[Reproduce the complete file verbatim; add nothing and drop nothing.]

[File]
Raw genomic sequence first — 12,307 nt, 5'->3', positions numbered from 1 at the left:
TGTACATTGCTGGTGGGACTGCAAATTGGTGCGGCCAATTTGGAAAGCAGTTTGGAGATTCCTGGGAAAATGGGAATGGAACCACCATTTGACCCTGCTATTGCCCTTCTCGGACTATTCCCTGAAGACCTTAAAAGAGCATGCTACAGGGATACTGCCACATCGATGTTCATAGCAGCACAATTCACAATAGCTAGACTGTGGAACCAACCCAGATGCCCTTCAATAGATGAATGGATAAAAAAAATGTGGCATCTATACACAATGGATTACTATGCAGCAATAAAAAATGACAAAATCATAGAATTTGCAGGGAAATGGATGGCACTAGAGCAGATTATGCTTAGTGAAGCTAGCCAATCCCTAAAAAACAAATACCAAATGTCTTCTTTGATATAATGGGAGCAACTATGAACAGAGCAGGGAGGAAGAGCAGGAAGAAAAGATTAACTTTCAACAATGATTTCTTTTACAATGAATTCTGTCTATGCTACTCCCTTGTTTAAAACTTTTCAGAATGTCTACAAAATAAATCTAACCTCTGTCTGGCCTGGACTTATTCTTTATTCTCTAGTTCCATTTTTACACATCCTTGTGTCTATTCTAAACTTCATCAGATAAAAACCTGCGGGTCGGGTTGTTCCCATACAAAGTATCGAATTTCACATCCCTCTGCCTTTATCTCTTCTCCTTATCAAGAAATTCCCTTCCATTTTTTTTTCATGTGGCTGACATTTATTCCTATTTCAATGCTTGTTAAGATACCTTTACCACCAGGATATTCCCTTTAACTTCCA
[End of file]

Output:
Raw genomic sequence first — 12,307 nt, 5'->3', positions numbered from 1 at the left:
TGTACATTGCTGGTGGGACTGCAAATTGGTGCGGCCAATTTGGAAAGCAGTTTGGAGATTCCTGGGAAAATGGGAATGGAACCACCATTTGACCCTGCTATTGCCCTTCTCGGACTATTCCCTGAAGACCTTAAAAGAGCATGCTACAGGGATACTGCCACATCGATGTTCATAGCAGCACAATTCACAATAGCTAGACTGTGGAACCAACCCAGATGCCCTTCAATAGATGAATGGATAAAAAAAATGTGGCATCTATACACAATGGATTACTATGCAGCAATAAAAAATGACAAAATCATAGAATTTGCAGGGAAATGGATGGCACTAGAGCAGATTATGCTTAGTGAAGCTAGCCAATCCCTAAAAAACAAATACCAAATGTCTTCTTTGATATAATGGGAGCAACTATGAACAGAGCAGGGAGGAAGAGCAGGAAGAAAAGATTAACTTTCAACAATGATTTCTTTTACAATGAATTCTGTCTATGCTACTCCCTTGTTTAAAACTTTTCAGAATGTCTACAAAATAAATCTAACCTCTGTCTGGCCTGGACTTATTCTTTATTCTCTAGTTCCATTTTTACACATCCTTGTGTCTATTCTAAACTTCATCAGATAAAAACCTGCGGGTCGGGTTGTTCCCATACAAAGTATCGAATTTCACATCCCTCTGCCTTTATCTCTTCTCCTTATCAAGAAATTCCCTTCCATTTTTTTTTCATGTGGCTGACATTTATTCCTATTTCAATGCTTGTTAAGATACCTTTACCACCAGGATATTCCCTTTAACTTCCA